Located in fixed positions on base 12 are supports 18 and 20, each of which has two adjustable cylindrical orifices therein (shown clearly in FIGS. 2 and 3 of the drawing), through which the cylindrical portions 22a and 24a of the cylindrical rods 22 and 24, respectively, are passed. Supports 18 and 20 are fixed on base 12 by means of screws 27. Screws 25 are used to adjust the adjustable cylindrical orifices in supports 18 and 20. Rods 22 and 24 also have two threaded portions 22b and 24b, respectively, positioned at each end of each rod. End plates 36 and 38, each having two orifices with a diameter slightly larger than the diameter of threaded portions 22b and 24b of rods 22 and 24, are positioned at end of rods 22 and 24 and secured thereto with nuts 26. At one end of rods 22 and 24 an adjusting screw 34 passes through end plate 36 via a threaded orifice 35 therein and butts up against support 18. A spring 40 is positioned on rod 22 between end plate 38 and support 20, and spring 42 is likewise positioned on rod 24 between end plate 38 and support 20. Rods 22 and 24 provide an adjustable support for adjustable member 28 which supports a second probe 30 at one end. Probe 30 is spring mounted with spring 30a. Adjustable member 28 comprises a first member 28a and a second member 28b which mate together to form two orifices through which rods 22 and 24 are passed. Screw 32 passes through second member 28b of adjustable member 28 and screws into first member 28a of adjustable member 28; and by loosening screw 32, one can reposition adjustable member 28 along the length of rods 22 and 24 between supports 18 and 20.
A screw jack 44 having a threaded member 46 and a base 48 is located at each corner of base 12, the four bases 48 being mounted in fixed positions on base 52. By adjusting screw jacks 44, one adjusts the distance between base 52 and base 12. A locking nut 50 mounted on each threaded member 46 can be positioned against and base 12, and one can thereby lock base 12 into place.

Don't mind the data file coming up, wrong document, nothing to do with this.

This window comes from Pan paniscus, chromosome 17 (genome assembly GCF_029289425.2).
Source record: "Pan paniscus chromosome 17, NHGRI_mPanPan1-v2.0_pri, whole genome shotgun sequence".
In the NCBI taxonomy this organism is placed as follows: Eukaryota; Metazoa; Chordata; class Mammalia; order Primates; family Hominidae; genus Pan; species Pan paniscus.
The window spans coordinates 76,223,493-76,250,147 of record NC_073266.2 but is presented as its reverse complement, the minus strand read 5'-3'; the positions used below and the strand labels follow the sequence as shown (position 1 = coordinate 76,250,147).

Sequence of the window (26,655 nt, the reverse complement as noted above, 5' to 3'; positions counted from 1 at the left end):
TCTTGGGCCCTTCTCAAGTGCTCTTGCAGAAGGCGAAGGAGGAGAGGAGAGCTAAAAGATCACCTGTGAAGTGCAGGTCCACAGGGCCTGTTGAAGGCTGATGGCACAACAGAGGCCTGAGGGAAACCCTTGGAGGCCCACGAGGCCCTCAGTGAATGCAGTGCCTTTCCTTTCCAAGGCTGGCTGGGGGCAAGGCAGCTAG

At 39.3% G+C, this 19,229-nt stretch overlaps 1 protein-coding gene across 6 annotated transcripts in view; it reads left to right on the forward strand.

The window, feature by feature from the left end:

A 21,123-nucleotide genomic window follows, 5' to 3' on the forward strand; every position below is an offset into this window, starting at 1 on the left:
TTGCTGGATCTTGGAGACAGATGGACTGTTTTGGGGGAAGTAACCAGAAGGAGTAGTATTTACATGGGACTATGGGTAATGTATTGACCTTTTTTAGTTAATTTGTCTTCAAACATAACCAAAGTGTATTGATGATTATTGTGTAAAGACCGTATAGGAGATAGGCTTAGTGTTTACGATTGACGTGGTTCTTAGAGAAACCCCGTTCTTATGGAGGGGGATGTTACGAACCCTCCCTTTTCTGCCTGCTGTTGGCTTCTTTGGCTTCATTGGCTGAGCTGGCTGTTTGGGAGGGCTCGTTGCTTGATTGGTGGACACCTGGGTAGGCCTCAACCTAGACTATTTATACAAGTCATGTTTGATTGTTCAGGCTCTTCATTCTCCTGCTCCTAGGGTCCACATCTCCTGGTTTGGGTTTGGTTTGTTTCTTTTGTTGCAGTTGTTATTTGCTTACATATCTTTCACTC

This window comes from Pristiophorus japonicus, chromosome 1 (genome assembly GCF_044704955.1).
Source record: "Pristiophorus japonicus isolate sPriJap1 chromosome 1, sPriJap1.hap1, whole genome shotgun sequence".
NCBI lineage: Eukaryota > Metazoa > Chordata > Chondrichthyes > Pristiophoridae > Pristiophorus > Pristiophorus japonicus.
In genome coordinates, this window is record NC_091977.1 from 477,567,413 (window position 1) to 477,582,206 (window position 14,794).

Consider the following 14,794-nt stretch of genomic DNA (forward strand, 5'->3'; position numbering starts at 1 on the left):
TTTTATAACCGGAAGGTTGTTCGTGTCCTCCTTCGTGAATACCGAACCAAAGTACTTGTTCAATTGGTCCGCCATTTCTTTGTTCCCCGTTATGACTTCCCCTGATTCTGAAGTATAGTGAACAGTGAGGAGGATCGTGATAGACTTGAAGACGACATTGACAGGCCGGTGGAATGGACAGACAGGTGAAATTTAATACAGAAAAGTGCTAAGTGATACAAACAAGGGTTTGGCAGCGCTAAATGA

At one end of the apparatus screw 54 with externally threaded member 54a, flat member 54b, and locking nut 54c is supported by support 55, which itself is mounted in a fixed position on base 12 by means of two screws 56. Support 55 has an internally threaded member (not shown) into which externally threaded member 54a of screw 54 can be snugly fitted. Flat member 54b of screw 54 butts up against second end 16b of plunger 16. Locking nut 54c can be positioned against support 55 to lock the position of screw 54.
Probe 10 is mounted in a fixed horizontal position on a segment 12a of base 12, which segment extends beyond the usual boundary of base 12. Knob 10c forms the upper extremity of spring loaded probe 10. Screw 10b is positioned so that its adjustment will permit probe 10 to be locked into a fixed vertical position. Likewise, probe 30 is mounted in a fixed position on an extending extremity 28c of adjustable member 28; and knob 30c and screw 30b perform the same respective functions on probe 30 as knob 10c and screw 10b perform on probe 10, described above.
Between an extending extremity 28d of adjustable member 28 and an extending extremity 12b of base 12, bar 58 is positioned. Within extremity 12b of base 12 there is a threaded female connection (not shown) for receiving a threaded end of bar 58 and thus securing bar 58 to extremity 12b as shown in FIG. 3.